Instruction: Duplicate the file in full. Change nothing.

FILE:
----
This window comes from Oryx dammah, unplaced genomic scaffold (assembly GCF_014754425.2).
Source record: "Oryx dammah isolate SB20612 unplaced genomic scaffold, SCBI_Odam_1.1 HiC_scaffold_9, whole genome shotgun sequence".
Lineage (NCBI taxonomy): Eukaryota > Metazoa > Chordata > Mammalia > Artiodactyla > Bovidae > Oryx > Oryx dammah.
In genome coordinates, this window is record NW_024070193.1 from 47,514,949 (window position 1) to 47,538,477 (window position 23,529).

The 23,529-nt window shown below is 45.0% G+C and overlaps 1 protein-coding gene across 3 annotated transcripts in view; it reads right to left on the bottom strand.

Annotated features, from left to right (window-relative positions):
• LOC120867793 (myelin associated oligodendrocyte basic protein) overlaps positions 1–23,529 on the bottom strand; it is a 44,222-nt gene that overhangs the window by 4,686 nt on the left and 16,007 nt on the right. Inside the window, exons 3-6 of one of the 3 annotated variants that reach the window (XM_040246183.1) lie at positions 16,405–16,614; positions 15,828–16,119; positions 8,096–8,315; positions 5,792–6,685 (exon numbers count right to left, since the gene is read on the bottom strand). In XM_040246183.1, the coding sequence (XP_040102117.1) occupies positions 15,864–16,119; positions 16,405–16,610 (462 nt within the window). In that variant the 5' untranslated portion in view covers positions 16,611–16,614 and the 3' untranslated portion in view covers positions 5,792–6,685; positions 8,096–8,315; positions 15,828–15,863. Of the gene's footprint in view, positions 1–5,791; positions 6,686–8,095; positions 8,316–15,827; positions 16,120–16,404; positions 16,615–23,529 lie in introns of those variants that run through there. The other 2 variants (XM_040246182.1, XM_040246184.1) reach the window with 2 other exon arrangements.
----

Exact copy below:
This window comes from Oryx dammah, unplaced genomic scaffold (assembly GCF_014754425.2).
Source record: "Oryx dammah isolate SB20612 unplaced genomic scaffold, SCBI_Odam_1.1 HiC_scaffold_9, whole genome shotgun sequence".
Lineage (NCBI taxonomy): Eukaryota > Metazoa > Chordata > Mammalia > Artiodactyla > Bovidae > Oryx > Oryx dammah.
In genome coordinates, this window is record NW_024070193.1 from 47,514,949 (window position 1) to 47,538,477 (window position 23,529).

The 23,529-nt window shown below is 45.0% G+C and overlaps 1 protein-coding gene across 3 annotated transcripts in view; it reads right to left on the bottom strand.

Annotated features, from left to right (window-relative positions):
• LOC120867793 (myelin associated oligodendrocyte basic protein) overlaps positions 1–23,529 on the bottom strand; it is a 44,222-nt gene that overhangs the window by 4,686 nt on the left and 16,007 nt on the right. Inside the window, exons 3-6 of one of the 3 annotated variants that reach the window (XM_040246183.1) lie at positions 16,405–16,614; positions 15,828–16,119; positions 8,096–8,315; positions 5,792–6,685 (exon numbers count right to left, since the gene is read on the bottom strand). In XM_040246183.1, the coding sequence (XP_040102117.1) occupies positions 15,864–16,119; positions 16,405–16,610 (462 nt within the window). In that variant the 5' untranslated portion in view covers positions 16,611–16,614 and the 3' untranslated portion in view covers positions 5,792–6,685; positions 8,096–8,315; positions 15,828–15,863. Of the gene's footprint in view, positions 1–5,791; positions 6,686–8,095; positions 8,316–15,827; positions 16,120–16,404; positions 16,615–23,529 lie in introns of those variants that run through there. The other 2 variants (XM_040246182.1, XM_040246184.1) reach the window with 2 other exon arrangements.